Space and Floor Plan
An “open plan”; the kitchen, dining, and living rooms often a continuous space; bedroom groups separated from the living rooms. Carports are typical, though garages are common. Basements and attics are rare, except in the ranch variations.
Often formal in front, and glass paneled; a private entrance to utility rooms from the carport or garage; sheet or sliding-glass doors opening to pool or landscape.
Ornament is stripped, minimalized or avoided.
In the desert, predominately white, punctuated with bold, primary colors; in the woods, earthy browns and greens; in the West and Mid-West, natural tones; in the East Coast, machine colors are common.
In sympathy with nature, often intimately integrated with the landscape.
*for a detailed history, see “Your House: Style and Period, Mid-Century Modern“.
Mid-Century Modern Palm Springs, Features
This Mid-Century Modern home is suitable to desert or woods, Palm Springs or New Canaan, easy, comfortable, affordable. And private: this home, formal in front, opens in to itself and its gardens. The glass sheet-walls synthesize outdoor with indoor, wedding the built to the natural, happily. Separate zones decrease energy use, and the whole can readily be net-zero. Here, the wall between man and nature is glass-thin, a glass that can be slid aside to allow the outside, in. The master bedroom looks to the pool, opens to a generous bath with an indoor-outdoor shower. There is a garage with work-table, and a mud-room. The public room welcomes kitchen, dining, living in a single, family friendly room. The dogtrot between structures is designed for ease of grilling and serving. The twin structure might have two bedrooms, a bedroom and office, or the whole might be given over to an in-law suite, or rental. The ceilings are high, the expense in furnishings is low, the construction cost is simply, affordable, easy for first-time buyers and retiaries. Likely, you will notice of this house that the cold qualities of the modernistic Mies-machine are warmed by the homey Appalachian tradition of the dogtrot, that breezeway that cooled hot and steamy Southern houses, a cooling welcome in both dry desert and swampy DC.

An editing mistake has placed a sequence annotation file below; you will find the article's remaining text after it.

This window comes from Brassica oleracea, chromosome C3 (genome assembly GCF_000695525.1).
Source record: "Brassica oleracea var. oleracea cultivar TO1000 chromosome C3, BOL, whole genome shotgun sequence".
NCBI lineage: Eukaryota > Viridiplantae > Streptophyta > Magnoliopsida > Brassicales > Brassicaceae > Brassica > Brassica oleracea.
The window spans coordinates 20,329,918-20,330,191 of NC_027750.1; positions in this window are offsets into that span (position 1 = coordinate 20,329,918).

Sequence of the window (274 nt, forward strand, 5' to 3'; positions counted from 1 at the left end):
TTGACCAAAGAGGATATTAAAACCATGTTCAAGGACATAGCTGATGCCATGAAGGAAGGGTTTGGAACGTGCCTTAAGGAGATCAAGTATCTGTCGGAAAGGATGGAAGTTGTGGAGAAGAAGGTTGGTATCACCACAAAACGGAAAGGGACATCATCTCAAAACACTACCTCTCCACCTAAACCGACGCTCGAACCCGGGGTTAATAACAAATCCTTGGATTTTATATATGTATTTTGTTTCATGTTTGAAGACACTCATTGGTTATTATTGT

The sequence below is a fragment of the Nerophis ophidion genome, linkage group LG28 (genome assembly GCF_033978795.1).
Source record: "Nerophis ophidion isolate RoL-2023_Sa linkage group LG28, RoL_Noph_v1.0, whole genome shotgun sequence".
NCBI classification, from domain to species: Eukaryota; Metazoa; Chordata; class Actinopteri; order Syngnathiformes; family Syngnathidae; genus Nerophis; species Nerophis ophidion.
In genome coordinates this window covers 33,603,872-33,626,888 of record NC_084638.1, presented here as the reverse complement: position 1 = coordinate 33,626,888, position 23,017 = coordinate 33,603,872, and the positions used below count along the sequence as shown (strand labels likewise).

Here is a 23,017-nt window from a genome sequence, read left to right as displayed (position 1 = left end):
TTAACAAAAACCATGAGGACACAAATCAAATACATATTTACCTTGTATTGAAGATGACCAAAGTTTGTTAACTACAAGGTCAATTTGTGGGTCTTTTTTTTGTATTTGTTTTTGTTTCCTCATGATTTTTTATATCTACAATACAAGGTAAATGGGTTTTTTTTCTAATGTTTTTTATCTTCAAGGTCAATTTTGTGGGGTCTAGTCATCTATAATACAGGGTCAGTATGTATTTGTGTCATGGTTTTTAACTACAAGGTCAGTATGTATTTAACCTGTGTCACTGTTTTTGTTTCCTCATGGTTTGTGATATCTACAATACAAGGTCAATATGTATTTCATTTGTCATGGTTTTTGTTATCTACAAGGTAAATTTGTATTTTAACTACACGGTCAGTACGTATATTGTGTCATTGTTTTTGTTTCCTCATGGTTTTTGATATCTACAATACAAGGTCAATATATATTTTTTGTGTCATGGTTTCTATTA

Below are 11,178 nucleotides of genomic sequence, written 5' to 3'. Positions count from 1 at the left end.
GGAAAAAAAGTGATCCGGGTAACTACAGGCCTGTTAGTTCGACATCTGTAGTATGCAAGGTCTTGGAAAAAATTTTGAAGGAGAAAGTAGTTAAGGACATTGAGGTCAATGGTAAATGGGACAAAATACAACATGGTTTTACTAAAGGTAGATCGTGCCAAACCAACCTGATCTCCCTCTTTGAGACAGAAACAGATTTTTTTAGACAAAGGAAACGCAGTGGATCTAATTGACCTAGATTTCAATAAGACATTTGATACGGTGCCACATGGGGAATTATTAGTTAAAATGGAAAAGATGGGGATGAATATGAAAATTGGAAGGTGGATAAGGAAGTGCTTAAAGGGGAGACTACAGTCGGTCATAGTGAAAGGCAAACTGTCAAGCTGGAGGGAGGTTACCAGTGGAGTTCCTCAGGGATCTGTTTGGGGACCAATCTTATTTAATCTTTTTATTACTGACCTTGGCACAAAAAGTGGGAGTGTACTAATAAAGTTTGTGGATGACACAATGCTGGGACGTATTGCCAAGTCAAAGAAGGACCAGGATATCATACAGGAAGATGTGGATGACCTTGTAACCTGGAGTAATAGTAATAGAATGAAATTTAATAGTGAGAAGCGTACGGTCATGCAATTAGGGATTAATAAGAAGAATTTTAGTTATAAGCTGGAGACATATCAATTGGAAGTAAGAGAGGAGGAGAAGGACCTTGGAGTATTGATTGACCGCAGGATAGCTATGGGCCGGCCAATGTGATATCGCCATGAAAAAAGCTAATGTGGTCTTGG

Mid-Century Modern Palm Springs, Plan #55
1,497 Total Int. Square Feet
Concrete and Stucco
Common Room 16’-0” x 33’-6”
(Kitchen in Com-Rm 16’-0” x 10’-0”)
Master Bedroom 13’-6” x 19’-0” (incl walk-in)
Walk-in Closet 4’-8” x 6’-8”
Master Bath 13’-0” x 6’-8”
Bedroom 2 16’-0” x 12’-0” (cl. 11’-0” x 2’-8”)
Bedroom 3 / Office 16’-0” x 10’-0”
Bathroom 2 11’-0” x 6’-0”
Guest House Hall 5’-2” x 10’-10”
Bathroom / Laundry 4’-8” x 7’-6”
Mud Room 8’-0” x 7’-6”
Garage 13’-0” x 23”-6”
Dog-Trot Room 17’-6” x 34’-3”
Dipping Pool 23’-0” x 12’-0”
potential separate public entrance for home office
tech closet included
energy efficient design
open floor plan
economical to build
main floor bed & bath
main floor laundry
separate HVAC zones
Exterior Wall Construction SIP or CFR
Roof Framing beam and truss
Roof Pitch flat
Ceiling Main 9’-6”
* * *
* * *